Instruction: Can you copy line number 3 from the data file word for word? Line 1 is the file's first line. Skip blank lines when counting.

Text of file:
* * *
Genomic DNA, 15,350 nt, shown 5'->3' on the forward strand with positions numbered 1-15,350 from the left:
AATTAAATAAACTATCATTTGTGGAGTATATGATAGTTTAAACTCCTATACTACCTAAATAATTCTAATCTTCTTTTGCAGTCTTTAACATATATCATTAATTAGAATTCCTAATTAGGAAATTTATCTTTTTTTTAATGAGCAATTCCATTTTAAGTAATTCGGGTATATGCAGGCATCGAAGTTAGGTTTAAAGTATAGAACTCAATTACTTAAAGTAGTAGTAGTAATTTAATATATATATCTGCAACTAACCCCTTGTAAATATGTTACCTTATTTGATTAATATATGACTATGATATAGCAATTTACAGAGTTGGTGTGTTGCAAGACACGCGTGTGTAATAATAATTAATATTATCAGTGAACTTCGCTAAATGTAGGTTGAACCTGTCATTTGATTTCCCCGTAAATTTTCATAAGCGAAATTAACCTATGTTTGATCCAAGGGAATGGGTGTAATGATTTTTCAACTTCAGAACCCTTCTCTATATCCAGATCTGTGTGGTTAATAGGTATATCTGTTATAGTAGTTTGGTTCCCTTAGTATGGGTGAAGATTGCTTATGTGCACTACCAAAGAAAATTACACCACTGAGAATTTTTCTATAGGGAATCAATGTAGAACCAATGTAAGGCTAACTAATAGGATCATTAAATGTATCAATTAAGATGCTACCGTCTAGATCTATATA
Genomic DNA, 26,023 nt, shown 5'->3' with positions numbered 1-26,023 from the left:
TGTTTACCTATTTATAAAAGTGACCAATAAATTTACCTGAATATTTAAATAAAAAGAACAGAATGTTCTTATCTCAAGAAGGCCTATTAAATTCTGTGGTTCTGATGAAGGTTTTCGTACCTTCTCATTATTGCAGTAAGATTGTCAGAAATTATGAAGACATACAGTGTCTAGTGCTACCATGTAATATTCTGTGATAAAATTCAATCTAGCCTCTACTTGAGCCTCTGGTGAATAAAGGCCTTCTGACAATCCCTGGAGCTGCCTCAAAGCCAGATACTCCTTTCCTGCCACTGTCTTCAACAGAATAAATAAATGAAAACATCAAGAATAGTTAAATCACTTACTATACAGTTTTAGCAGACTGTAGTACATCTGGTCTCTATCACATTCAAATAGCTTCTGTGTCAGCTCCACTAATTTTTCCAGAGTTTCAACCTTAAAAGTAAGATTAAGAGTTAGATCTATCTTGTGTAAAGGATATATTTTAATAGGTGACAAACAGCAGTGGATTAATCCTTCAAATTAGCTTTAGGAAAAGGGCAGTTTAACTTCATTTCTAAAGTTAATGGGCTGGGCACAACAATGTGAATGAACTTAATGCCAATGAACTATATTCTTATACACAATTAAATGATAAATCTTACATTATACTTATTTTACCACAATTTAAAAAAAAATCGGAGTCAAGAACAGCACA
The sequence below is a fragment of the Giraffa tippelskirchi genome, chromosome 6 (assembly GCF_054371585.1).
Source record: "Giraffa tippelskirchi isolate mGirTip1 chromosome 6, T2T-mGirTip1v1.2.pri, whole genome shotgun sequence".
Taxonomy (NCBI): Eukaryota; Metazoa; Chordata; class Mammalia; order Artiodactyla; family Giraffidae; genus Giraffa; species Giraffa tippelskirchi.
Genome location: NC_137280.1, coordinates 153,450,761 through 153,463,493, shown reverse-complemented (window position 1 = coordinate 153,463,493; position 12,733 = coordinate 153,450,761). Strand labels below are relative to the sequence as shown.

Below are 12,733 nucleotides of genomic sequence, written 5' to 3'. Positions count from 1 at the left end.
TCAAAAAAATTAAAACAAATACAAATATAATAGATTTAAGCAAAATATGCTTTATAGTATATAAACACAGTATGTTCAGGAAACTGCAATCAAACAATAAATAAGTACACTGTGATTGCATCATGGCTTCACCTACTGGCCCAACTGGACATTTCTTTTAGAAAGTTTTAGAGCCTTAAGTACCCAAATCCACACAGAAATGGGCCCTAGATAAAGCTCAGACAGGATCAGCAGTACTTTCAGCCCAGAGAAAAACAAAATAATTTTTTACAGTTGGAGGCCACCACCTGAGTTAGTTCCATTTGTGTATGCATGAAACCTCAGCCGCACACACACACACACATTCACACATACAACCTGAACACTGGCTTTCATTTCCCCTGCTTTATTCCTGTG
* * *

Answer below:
Genomic DNA, 26,023 nt, shown 5'->3' with positions numbered 1-26,023 from the left: